In the modest room in the Ming Blue hotel that he calls a "tomb," Marshall Reed finds escape and relief from the cacophony of media blitz, a place where he can work, doctoring screenplays for his employer and closest friend, the most famous actor on the planet, Colt Reston (think young John Wayne and quadruple it).
The pair go back to their early years as baseball heroes. Then, after separate retirements, they both found their futures in an unplanned Hollywood symbiosis. Reed wrote his only complete full-length script and masterpiece, murder mystery Chula Vista; Colt starred in it; and it resulted in the kind of success you find only in fairy tales and in Hollywood. Now, Marshall works exclusively for Colt, enjoying all the fruits of a productive partnership that is as much personal as private. Marshall is also a primary supplier for the current drug of choice, bliss.
The beautiful Lindsay Williams, a reporter determined to promote her career, is embarked on her own mission in regard to the mysterious Mr. Black. Throwing caution to the winds, she accepts his invitation to meet for an interview -- one which carries with it the demand that she covers her face in order not to see him -- under pain of death. Which is not an idle threat. She finds herself at dawn, in a parking area near the ocean, with a black pillowcase over her head and her nipples chafing against her khaki field jacket. Any risk to promote her career.
When the bodies start falling -- two of them the result of a dreaded wasting disease from an unknown source -- it makes Marshall frantic and gooses his investigation to track down the secretive author whose work is building a corp of extremist followers of the doctrine. Only by finding the dangerous man who wrote it will he understand its deepest secrets and uncover the mystery of who murdered his best friend. Maybe, too, he can break the advertisers' hold on a society in rebellion.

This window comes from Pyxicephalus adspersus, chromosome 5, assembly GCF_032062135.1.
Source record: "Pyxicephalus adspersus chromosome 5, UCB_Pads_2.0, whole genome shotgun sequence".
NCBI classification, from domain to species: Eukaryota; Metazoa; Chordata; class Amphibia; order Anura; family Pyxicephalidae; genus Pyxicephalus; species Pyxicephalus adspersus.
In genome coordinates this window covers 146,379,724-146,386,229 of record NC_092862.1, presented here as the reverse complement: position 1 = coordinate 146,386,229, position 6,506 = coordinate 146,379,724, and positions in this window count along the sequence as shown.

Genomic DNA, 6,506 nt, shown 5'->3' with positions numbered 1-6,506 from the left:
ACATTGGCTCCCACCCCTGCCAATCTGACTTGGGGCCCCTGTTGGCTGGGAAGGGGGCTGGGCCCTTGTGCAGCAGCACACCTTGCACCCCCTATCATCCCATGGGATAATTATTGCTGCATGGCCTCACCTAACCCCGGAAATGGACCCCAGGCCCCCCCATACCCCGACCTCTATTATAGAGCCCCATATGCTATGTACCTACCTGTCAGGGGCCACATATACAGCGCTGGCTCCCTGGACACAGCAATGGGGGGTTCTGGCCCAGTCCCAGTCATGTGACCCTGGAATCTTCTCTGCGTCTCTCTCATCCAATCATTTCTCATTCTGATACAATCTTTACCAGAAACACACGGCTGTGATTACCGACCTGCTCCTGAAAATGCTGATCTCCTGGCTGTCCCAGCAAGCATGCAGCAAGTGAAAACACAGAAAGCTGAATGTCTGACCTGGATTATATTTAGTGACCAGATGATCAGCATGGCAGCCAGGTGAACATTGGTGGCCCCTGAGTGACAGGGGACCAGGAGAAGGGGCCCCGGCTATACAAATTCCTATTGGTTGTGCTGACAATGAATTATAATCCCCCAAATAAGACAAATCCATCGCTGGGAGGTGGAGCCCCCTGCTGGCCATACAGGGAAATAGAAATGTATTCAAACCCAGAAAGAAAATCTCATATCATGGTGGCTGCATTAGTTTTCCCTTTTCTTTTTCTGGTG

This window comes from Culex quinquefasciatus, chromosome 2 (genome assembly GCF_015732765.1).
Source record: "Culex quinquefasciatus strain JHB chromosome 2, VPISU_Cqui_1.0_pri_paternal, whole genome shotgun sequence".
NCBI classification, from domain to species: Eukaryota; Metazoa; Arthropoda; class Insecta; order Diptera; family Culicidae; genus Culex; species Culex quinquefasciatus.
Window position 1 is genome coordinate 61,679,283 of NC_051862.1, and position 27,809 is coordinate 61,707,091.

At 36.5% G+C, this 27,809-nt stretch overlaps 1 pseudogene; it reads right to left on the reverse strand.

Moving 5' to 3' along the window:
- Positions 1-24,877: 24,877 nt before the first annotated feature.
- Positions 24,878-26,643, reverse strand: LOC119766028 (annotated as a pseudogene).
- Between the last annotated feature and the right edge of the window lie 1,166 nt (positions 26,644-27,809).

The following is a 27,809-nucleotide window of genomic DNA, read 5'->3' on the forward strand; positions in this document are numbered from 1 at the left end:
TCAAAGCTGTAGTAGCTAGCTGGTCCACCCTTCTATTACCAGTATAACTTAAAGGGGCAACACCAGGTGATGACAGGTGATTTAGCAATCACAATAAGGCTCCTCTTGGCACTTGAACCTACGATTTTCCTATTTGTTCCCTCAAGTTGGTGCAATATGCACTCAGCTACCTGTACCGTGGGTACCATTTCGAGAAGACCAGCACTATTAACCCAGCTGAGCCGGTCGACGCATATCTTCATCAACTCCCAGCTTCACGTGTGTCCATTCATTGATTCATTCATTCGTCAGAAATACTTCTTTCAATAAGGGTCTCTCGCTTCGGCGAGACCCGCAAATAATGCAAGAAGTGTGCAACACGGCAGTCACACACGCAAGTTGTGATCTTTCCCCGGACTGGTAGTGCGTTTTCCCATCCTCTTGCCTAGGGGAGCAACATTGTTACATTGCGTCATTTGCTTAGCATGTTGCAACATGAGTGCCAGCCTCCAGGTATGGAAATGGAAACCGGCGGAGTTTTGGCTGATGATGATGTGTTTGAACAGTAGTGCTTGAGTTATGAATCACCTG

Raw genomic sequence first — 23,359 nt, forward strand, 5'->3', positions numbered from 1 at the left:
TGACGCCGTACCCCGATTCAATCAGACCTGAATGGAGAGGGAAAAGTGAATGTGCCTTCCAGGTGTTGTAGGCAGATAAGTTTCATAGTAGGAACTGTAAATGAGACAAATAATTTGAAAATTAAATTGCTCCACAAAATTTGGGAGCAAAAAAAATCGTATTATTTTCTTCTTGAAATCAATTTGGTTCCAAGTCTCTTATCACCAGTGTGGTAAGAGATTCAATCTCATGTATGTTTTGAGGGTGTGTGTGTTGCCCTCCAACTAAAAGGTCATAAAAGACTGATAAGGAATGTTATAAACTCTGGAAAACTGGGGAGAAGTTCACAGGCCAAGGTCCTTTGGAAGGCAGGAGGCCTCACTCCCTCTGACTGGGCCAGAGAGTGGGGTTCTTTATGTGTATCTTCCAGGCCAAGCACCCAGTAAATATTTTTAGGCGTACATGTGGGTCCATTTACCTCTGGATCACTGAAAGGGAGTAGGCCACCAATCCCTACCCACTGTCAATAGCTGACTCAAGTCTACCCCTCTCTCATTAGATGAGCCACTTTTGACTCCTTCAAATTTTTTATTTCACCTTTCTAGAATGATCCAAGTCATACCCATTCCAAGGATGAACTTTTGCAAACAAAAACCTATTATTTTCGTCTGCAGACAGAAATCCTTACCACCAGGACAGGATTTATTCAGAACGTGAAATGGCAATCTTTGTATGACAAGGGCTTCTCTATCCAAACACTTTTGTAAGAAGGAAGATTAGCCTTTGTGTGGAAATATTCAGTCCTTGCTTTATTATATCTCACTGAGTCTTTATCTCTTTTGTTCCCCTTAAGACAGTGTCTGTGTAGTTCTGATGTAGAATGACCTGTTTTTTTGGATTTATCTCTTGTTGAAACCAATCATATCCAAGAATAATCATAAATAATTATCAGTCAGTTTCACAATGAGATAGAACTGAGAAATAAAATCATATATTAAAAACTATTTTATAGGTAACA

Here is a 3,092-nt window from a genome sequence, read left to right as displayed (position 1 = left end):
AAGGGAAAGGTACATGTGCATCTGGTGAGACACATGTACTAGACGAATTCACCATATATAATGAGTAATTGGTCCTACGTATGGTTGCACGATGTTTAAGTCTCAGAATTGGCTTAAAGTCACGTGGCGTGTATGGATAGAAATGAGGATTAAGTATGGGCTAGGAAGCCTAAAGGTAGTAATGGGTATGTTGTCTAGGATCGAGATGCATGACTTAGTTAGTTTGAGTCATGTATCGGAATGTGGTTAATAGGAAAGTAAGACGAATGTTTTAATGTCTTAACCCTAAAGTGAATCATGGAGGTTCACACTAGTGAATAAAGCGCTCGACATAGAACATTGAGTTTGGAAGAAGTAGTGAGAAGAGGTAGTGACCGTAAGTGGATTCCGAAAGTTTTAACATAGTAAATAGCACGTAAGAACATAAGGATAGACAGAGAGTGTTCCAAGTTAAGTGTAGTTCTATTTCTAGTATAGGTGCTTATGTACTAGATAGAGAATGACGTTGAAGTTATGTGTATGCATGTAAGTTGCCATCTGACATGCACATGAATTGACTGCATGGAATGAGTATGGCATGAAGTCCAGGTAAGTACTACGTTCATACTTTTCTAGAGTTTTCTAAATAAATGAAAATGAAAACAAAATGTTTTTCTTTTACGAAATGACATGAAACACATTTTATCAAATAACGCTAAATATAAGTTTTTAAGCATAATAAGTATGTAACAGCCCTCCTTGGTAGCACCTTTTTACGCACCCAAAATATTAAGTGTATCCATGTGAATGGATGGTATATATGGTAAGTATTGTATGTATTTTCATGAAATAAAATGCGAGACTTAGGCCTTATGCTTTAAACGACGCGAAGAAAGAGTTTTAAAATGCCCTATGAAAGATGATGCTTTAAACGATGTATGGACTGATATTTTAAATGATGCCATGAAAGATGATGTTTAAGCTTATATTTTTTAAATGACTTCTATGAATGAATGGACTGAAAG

Within this strange, distopian vision is Wenzel's warning: are we alert to what might come from following current directions without balanced safeguards? His narrative style makes it rocky reading, what with the pace interrupted by new characters all along the way, impeding the flow with descriptive passages that demand reorientation. Almost despite that, however, with strangely behaving characters in a Ted Kaczynski universe, Wenzel does build images of troubling times to come, the dark side of ambition and fame, and an unexpected subject that's as eccentric as it is perverse. It could amount to the most novel, off-level read you're going to enjoy this year.